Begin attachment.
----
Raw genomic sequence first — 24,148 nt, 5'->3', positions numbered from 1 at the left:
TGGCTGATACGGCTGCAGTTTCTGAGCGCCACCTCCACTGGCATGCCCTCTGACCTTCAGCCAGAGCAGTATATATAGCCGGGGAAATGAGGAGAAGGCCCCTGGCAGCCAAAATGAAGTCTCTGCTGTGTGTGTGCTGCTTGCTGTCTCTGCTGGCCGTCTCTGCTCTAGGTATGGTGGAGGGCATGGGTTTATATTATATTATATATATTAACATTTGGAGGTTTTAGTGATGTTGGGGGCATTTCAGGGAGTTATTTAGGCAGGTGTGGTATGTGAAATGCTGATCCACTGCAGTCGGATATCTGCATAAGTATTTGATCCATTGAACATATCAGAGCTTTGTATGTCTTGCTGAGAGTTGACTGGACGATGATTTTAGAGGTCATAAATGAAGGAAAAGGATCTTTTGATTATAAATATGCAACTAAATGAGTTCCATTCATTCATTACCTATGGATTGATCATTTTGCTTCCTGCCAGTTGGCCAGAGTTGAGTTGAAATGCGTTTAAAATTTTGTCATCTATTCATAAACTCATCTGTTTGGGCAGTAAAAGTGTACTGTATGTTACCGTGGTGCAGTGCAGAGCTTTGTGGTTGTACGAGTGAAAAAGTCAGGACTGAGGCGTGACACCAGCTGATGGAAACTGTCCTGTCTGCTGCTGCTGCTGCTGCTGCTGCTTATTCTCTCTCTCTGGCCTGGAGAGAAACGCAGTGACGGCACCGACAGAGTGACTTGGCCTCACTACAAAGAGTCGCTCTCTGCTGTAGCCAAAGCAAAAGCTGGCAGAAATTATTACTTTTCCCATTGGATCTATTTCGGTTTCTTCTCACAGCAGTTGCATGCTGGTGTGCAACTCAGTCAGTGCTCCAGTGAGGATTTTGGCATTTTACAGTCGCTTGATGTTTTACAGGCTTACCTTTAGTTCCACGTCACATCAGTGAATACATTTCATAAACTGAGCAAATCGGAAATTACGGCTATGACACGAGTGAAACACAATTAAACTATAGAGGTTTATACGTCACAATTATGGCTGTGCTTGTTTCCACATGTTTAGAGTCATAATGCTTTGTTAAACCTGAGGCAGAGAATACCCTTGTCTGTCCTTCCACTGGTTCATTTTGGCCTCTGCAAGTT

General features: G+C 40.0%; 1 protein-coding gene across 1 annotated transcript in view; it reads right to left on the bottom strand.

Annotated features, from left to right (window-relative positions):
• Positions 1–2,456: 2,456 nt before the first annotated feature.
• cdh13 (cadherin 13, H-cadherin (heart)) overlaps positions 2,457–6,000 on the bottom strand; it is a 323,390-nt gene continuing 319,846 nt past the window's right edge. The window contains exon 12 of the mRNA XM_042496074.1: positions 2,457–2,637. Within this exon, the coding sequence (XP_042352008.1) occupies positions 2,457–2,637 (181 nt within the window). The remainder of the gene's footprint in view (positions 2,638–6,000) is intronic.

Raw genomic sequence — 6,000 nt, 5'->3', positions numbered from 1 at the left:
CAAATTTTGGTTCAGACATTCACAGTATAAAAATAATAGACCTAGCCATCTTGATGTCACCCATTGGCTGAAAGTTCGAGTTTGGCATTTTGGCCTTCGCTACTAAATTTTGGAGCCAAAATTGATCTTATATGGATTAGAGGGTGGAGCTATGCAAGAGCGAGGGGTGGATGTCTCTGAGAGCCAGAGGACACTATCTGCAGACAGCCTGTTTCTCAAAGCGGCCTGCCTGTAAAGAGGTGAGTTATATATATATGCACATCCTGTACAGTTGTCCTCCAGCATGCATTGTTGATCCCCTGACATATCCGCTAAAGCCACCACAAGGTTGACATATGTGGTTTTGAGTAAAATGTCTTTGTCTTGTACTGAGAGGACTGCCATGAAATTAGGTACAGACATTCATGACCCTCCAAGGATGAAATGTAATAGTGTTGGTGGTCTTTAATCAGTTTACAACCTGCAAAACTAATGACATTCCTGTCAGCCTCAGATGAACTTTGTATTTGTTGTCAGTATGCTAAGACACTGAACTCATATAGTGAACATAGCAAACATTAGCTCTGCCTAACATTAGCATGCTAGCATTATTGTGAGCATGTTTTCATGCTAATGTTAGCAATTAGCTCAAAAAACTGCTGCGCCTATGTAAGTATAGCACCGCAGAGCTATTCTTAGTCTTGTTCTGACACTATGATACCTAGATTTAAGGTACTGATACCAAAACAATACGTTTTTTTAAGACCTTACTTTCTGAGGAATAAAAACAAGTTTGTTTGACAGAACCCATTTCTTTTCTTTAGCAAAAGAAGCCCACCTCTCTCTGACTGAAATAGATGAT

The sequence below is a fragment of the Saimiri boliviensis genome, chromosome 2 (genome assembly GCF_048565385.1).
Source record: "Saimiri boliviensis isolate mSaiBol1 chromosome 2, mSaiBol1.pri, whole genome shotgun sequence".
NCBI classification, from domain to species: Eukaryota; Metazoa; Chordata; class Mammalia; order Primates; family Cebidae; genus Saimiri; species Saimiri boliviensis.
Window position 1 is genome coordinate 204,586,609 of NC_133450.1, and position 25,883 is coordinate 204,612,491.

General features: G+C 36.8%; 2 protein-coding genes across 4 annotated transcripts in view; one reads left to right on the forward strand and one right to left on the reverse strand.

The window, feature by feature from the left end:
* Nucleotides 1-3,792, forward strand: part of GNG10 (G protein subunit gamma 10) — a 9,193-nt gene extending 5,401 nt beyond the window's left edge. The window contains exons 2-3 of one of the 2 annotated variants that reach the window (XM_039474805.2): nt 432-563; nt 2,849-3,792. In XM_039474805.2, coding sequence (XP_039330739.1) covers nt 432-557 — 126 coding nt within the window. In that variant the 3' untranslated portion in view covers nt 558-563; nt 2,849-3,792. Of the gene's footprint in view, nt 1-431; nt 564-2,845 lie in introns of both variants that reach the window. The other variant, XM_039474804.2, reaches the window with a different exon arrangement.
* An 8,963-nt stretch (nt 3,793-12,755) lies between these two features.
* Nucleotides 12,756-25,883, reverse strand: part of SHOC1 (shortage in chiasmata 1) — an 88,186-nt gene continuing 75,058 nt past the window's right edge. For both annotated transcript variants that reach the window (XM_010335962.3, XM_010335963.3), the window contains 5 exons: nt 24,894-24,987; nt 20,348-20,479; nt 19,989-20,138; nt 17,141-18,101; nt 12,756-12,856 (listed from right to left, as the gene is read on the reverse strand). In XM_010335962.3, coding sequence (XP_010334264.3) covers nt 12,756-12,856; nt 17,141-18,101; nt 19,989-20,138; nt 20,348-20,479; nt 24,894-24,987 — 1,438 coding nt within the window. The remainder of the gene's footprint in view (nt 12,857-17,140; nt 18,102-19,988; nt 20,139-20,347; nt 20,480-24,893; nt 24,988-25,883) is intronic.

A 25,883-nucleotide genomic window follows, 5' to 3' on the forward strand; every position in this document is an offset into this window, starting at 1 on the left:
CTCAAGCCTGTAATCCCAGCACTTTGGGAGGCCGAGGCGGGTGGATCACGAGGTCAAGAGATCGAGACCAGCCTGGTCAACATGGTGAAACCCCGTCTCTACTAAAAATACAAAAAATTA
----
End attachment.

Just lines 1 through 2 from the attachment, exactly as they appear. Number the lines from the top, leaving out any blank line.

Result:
Raw genomic sequence first — 24,148 nt, 5'->3', positions numbered from 1 at the left:
TGGCTGATACGGCTGCAGTTTCTGAGCGCCACCTCCACTGGCATGCCCTCTGACCTTCAGCCAGAGCAGTATATATAGCCGGGGAAATGAGGAGAAGGCCCCTGGCAGCCAAAATGAAGTCTCTGCTGTGTGTGTGCTGCTTGCTGTCTCTGCTGGCCGTCTCTGCTCTAGGTATGGTGGAGGGCATGGGTTTATATTATATTATATATATTAACATTTGGAGGTTTTAGTGATGTTGGGGGCATTTCAGGGAGTTATTTAGGCAGGTGTGGTATGTGAAATGCTGATCCACTGCAGTCGGATATCTGCATAAGTATTTGATCCATTGAACATATCAGAGCTTTGTATGTCTTGCTGAGAGTTGACTGGACGATGATTTTAGAGGTCATAAATGAAGGAAAAGGATCTTTTGATTATAAATATGCAACTAAATGAGTTCCATTCATTCATTACCTATGGATTGATCATTTTGCTTCCTGCCAGTTGGCCAGAGTTGAGTTGAAATGCGTTTAAAATTTTGTCATCTATTCATAAACTCATCTGTTTGGGCAGTAAAAGTGTACTGTATGTTACCGTGGTGCAGTGCAGAGCTTTGTGGTTGTACGAGTGAAAAAGTCAGGACTGAGGCGTGACACCAGCTGATGGAAACTGTCCTGTCTGCTGCTGCTGCTGCTGCTGCTGCTTATTCTCTCTCTCTGGCCTGGAGAGAAACGCAGTGACGGCACCGACAGAGTGACTTGGCCTCACTACAAAGAGTCGCTCTCTGCTGTAGCCAAAGCAAAAGCTGGCAGAAATTATTACTTTTCCCATTGGATCTATTTCGGTTTCTTCTCACAGCAGTTGCATGCTGGTGTGCAACTCAGTCAGTGCTCCAGTGAGGATTTTGGCATTTTACAGTCGCTTGATGTTTTACAGGCTTACCTTTAGTTCCACGTCACATCAGTGAATACATTTCATAAACTGAGCAAATCGGAAATTACGGCTATGACACGAGTGAAACACAATTAAACTATAGAGGTTTATACGTCACAATTATGGCTGTGCTTGTTTCCACATGTTTAGAGTCATAATGCTTTGTTAAACCTGAGGCAGAGAATACCCTTGTCTGTCCTTCCACTGGTTCATTTTGGCCTCTGCAAGTT